However, that is not to suggest that the Brandis amendments are anything like acceptable in their present form.  Nevertheless, the problem does not lie in the scope of proscribed language but rather in the breathtaking scope of the exemptions currently proposed. The proposed new subsection 4 reads as follows:

(4) This section does not apply to words, sounds, images or writing spoken, broadcast, published or otherwise communicated in the course of participating in the public discussion of any political, social, cultural, religious, artistic, academic or scientific matter.

As you can see, this provision would effectively exempt just about any public expression of race hatred in just about any field of discourse. In other words, it would make the hate speech provisions of the Racial Discrimination Act effectively meaningless.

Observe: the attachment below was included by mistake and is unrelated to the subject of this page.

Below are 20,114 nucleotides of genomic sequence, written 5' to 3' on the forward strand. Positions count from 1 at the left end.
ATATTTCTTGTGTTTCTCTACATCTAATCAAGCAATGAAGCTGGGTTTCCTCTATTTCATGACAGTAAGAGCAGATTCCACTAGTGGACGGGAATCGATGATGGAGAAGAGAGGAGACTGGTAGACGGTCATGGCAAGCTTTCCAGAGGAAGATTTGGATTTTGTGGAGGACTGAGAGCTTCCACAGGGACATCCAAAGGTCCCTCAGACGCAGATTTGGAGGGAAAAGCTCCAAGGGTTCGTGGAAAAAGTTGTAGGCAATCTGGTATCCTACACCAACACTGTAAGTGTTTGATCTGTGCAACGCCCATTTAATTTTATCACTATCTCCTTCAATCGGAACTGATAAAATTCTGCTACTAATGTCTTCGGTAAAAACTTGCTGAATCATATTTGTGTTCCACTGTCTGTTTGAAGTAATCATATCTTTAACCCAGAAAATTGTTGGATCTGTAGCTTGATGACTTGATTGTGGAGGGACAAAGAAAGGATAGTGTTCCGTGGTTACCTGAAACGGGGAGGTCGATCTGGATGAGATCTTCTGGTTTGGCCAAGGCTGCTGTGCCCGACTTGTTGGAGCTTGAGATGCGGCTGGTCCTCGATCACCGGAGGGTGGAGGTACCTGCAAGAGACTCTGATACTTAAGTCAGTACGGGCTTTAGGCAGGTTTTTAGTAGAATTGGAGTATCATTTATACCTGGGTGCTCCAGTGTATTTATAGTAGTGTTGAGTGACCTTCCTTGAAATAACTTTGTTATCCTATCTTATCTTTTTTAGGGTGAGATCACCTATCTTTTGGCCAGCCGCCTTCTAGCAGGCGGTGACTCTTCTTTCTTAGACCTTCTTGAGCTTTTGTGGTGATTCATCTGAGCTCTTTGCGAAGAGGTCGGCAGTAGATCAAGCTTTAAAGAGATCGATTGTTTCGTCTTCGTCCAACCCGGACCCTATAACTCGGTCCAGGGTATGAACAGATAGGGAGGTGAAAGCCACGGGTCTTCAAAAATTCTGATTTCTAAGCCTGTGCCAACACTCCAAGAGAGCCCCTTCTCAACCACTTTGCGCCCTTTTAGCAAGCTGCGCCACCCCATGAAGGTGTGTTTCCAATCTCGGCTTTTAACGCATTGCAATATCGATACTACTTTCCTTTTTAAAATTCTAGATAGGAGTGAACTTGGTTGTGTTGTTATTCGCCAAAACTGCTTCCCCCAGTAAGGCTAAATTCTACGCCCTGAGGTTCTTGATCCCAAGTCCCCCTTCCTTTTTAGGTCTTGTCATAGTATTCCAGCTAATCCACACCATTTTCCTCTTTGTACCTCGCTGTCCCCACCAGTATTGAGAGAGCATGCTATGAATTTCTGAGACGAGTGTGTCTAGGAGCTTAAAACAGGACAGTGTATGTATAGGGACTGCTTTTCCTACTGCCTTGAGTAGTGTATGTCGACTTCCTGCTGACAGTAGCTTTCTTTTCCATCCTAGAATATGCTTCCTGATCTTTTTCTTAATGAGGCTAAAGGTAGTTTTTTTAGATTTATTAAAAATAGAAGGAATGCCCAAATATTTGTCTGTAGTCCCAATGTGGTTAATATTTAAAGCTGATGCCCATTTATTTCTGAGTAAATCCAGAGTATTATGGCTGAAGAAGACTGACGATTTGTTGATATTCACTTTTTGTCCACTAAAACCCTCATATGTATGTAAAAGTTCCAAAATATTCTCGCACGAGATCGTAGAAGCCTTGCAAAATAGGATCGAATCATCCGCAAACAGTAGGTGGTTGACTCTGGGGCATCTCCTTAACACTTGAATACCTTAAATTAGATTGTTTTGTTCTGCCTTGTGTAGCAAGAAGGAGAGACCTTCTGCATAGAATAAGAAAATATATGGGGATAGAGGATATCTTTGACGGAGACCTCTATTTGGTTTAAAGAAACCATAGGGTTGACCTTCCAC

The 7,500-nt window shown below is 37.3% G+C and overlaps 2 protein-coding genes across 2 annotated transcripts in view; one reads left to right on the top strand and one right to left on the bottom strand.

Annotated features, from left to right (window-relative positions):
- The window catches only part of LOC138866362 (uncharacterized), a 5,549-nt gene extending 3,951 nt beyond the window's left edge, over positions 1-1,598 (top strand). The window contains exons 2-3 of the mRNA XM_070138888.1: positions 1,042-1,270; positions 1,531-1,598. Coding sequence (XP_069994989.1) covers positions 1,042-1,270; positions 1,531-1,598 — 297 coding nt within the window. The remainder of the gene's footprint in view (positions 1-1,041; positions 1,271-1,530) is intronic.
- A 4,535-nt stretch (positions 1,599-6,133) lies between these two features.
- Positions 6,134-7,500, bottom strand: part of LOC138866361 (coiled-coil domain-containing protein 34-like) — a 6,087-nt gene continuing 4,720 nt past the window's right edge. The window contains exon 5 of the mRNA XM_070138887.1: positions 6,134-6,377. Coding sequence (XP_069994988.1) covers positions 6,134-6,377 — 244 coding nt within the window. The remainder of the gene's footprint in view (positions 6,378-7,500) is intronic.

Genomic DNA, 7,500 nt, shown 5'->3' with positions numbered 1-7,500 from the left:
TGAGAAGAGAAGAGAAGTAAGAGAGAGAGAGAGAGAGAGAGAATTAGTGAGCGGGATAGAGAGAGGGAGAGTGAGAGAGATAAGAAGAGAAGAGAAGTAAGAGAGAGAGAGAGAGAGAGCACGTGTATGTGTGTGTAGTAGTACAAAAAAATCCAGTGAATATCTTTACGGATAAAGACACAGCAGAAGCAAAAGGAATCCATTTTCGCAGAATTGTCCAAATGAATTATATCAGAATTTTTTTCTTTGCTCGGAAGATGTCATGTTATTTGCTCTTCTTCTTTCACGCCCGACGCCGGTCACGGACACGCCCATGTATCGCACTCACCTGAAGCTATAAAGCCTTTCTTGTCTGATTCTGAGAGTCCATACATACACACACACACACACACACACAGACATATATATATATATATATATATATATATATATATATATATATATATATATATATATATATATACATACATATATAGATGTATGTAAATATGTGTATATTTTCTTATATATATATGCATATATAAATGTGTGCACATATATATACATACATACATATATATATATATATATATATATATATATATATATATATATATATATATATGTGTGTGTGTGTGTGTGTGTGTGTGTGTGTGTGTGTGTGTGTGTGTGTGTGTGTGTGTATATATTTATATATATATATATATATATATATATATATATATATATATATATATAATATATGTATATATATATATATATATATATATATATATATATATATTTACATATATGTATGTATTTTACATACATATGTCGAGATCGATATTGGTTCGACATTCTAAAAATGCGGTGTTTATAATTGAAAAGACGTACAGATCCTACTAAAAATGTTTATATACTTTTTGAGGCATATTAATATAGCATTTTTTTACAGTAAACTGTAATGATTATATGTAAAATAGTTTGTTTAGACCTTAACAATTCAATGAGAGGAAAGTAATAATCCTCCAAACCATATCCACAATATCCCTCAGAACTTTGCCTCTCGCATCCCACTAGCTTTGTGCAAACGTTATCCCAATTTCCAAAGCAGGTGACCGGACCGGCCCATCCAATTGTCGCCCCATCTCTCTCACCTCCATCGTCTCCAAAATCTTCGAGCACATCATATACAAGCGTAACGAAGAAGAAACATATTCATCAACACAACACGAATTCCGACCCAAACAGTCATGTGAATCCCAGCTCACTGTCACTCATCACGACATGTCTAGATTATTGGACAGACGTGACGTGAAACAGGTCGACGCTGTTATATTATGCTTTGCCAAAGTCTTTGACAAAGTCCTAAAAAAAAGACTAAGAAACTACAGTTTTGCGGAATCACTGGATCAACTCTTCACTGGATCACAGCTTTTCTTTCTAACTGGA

What should occur is that the Parliament should preserve the existing exemption provision found in section 18D. It exempts words in a much narrower range of public discourse, and only where they meet the test of being “done reasonably and in good faith”.  However, those words “reasonably and in good faith” are themselves quite indeterminate and in need of clarification, as Meagher also discusses.  Nevertheless, if the Coalition ends up with an exemption provision more or less like the current section 18D (albeit with criteria specified for assessing reasonableness and good faith), then in my view these amendments would not only be appropriate but a significant improvement on the present regime.

About Ken Parish

Ken Parish is a legal academic at Charles Darwin University, with research areas in public law (constitutional and administrative law) and teaching & learning theory and practice. He has been a legal academic for almost 12 years. Before that he ran a legal practice in Darwin for 15 years and was a Member of the NT Legislative Assembly for almost 4 years in he early 1990s.
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38 Responses to Are RDA race hatred law amendments needed?

  1. Good post, Ken. You don’t post often enough here.